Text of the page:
Anne van de Poel, Too Good To Go: ‘Get data out of silos’

Anne van de Poel,

Anne van de Poel left Mars Wrigley to become Global Manufacturing Lead at Too Good To Go, a scale-up that aims to create a world without food waste. According to her, the biggest problem is still silo-based thinking: “Preventing waste in the value chain requires openness and collaboration between companies and suppliers.”

Why did you make the switch?

“I’d spent almost 14 years working at consumer goods companies such as Coca-Cola and Mars Wrigley, and I’d gained experience at local, regional (Europe and emerging markets) and global level. I’d been able to work on my own development as a leader within Sales and Supply Chain, and I’ve always loved the connection between the two. This came together beautifully in my most recent role in the worldwide management of the demand planning agenda. As my next step, I wanted to move into a global role where I could develop and implement a new strategy and have more social impact at the same time. I got that opportunity at Too Good To Go, which I was already familiar with thanks to its inspiring mission. It’s a benefit corporation (B-corp) that strives for a world without food waste. It’s already active in 17 countries and is growing rapidly. Not only has Too Good To Go been named the most inspiring employer of 2021, but the company’s app, for example, is one of the top ten most-downloaded food apps in the world (with McDonald’s in first place, Ed.). I joined the company on 1 September.”

What does your new position entail?

“Developing the global strategy to reduce food waste at the food manufacturing level. In other words, working together with food manufacturers and suppliers to find ways to avoid food being disposed of unnecessarily. Currently, 40% of all food produced is wasted – and 30% of it doesn’t even reach retail. My role is to lead the team that takes this a step further upstream in the supply chain and inspires and encourages food manufacturers to make an impact – such as by exploring the possibilities for using the TGTG app to offer consumers access to stock that is unsuitable for sale through the regular channels, by looking at shelf life labelling together, and by taking collaborative approaches to consumer initiatives.”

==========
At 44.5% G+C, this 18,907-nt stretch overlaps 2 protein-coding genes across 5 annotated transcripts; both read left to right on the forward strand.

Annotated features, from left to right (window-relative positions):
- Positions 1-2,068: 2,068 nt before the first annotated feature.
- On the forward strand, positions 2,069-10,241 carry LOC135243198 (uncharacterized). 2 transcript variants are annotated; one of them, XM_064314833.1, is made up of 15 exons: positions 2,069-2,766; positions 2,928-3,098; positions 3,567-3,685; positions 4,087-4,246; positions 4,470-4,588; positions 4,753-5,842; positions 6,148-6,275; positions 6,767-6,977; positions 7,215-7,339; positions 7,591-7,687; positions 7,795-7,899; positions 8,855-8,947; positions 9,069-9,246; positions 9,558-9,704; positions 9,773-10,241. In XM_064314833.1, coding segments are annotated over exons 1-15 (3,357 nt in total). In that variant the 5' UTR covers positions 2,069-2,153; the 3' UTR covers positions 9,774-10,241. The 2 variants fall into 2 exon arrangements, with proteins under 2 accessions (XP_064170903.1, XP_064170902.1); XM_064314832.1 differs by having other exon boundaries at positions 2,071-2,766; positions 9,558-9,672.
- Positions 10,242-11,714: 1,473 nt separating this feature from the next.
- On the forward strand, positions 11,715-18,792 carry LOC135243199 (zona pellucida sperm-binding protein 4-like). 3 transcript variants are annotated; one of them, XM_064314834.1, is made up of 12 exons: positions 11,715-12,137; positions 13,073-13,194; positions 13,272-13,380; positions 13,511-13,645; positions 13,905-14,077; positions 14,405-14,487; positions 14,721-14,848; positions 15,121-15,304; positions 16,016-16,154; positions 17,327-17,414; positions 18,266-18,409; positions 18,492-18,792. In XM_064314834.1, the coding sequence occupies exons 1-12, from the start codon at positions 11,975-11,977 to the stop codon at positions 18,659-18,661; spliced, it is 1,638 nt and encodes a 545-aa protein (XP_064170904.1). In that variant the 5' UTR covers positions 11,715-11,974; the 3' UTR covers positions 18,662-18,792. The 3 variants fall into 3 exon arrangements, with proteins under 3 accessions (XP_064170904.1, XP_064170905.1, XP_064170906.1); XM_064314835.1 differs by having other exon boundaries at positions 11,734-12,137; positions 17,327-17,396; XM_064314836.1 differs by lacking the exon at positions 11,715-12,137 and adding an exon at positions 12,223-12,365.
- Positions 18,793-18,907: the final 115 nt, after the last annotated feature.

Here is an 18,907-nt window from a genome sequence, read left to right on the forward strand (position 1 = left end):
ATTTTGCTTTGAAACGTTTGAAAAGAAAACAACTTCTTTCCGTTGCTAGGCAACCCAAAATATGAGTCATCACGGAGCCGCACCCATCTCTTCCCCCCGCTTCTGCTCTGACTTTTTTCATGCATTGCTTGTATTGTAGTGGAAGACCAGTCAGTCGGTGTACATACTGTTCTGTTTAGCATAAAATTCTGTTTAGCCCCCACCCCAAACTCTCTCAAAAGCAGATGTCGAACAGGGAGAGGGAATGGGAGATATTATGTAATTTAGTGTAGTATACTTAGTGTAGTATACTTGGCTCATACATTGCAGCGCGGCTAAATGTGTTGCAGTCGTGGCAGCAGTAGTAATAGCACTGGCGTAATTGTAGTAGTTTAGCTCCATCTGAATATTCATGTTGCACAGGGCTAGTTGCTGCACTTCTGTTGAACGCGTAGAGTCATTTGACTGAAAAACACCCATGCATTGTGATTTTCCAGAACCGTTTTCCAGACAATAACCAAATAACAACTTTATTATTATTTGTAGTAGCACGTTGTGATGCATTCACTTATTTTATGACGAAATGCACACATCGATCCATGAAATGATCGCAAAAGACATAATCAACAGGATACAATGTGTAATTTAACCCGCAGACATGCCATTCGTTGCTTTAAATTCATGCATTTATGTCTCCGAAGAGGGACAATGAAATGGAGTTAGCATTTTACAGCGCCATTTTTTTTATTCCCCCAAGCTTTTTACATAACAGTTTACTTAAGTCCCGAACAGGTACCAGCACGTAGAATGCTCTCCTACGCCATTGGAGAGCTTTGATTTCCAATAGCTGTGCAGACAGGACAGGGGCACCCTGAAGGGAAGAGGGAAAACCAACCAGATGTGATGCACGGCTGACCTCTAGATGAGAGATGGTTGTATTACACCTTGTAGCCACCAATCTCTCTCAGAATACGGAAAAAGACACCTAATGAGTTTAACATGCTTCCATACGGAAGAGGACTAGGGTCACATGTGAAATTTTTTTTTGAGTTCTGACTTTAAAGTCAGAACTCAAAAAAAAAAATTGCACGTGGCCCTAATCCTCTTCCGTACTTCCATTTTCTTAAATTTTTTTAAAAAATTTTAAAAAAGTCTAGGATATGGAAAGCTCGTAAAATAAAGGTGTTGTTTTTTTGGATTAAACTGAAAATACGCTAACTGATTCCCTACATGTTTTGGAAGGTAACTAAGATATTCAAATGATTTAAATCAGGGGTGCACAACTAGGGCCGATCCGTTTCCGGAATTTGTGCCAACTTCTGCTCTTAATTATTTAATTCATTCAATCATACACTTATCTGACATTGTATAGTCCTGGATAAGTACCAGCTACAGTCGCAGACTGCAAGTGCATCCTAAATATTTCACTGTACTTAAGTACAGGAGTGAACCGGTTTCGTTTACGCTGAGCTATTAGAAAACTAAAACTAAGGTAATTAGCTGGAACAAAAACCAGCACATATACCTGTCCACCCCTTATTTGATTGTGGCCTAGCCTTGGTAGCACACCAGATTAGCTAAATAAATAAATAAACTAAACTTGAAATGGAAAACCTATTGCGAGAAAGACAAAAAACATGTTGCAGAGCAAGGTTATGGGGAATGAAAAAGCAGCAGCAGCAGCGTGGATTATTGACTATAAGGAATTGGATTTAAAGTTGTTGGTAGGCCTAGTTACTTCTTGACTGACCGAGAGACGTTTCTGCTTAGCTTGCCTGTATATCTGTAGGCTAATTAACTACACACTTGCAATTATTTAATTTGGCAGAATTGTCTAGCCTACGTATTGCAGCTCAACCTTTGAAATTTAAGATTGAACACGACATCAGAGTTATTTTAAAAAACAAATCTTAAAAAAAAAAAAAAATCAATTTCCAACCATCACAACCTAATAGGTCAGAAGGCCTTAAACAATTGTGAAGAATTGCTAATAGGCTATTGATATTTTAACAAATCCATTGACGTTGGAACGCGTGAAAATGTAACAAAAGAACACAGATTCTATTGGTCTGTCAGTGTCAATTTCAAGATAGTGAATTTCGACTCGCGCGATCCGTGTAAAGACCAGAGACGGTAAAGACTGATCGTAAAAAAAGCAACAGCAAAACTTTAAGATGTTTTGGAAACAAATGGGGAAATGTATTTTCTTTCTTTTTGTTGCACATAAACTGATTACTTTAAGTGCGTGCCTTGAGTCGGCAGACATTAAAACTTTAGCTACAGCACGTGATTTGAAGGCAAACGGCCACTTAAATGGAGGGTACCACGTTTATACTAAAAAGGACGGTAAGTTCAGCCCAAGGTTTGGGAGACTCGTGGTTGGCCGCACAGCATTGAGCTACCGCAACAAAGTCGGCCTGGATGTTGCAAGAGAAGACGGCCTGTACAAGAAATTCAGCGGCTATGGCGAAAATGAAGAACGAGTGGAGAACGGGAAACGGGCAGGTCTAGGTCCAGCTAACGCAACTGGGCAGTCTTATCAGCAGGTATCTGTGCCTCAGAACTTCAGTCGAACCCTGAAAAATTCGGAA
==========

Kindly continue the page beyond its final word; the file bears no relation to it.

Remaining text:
Why are you the right person for this job?

“Above all because I have the right background. I combine sales experience with supply chain knowledge and experience, I have experience of leading different teams and I’m capable of switching between local and global. This enables me to tackle this task from a broad perspective. I understand the causes, drivers and challenges from the manufacturing side and I have an extensive network. I’m a ‘people leader’; it energizes me to achieve results by supporting people’s development and working together across silos, and that kind of collaboration is essential in a complex task like this. I’ve moved from a mature global food manufacturer to a B-corp in the scale-up phase, with a different culture and a different type of people. That means you have to reinvent yourself as a leader, which is very exciting and interesting.”

What’s on the supply chain agenda in the short term?

“At the top of the list, how can we create end-to-end visibility into food waste? How can we share data so that we’re all starting to combat food waste based on the same information? What does that mean technologically? And how will that help us to address the omni-channel supply chain? I think the answer is by working together, having open conversations and sharing data. Only then will we be able to find scalable solutions to stop food and resources being wasted.”

What is your supply chain vision, and what will be the most important aspect of that in the near future?

“My vision is closely related to the topics I just mentioned – it all starts with getting facts and data out of the silos. Silo-based thinking is still the biggest problem. Preventing waste in the value chain requires openness and collaboration between companies and suppliers.”